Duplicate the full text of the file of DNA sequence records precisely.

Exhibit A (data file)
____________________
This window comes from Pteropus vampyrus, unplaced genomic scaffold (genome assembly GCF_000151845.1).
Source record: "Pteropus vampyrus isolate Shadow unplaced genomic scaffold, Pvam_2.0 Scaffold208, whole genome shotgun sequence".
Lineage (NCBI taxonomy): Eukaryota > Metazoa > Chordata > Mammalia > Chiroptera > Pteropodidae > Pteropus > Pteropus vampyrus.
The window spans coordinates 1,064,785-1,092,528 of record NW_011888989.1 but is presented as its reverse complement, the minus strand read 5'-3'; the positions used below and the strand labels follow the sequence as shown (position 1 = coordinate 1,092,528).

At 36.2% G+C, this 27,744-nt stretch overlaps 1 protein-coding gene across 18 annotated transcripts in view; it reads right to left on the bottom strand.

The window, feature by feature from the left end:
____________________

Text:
This window comes from Pteropus vampyrus, unplaced genomic scaffold (genome assembly GCF_000151845.1).
Source record: "Pteropus vampyrus isolate Shadow unplaced genomic scaffold, Pvam_2.0 Scaffold208, whole genome shotgun sequence".
Lineage (NCBI taxonomy): Eukaryota > Metazoa > Chordata > Mammalia > Chiroptera > Pteropodidae > Pteropus > Pteropus vampyrus.
The window spans coordinates 1,064,785-1,092,528 of record NW_011888989.1 but is presented as its reverse complement, the minus strand read 5'-3'; the positions used below and the strand labels follow the sequence as shown (position 1 = coordinate 1,092,528).

At 36.2% G+C, this 27,744-nt stretch overlaps 1 protein-coding gene across 18 annotated transcripts in view; it reads right to left on the bottom strand.

The window, feature by feature from the left end: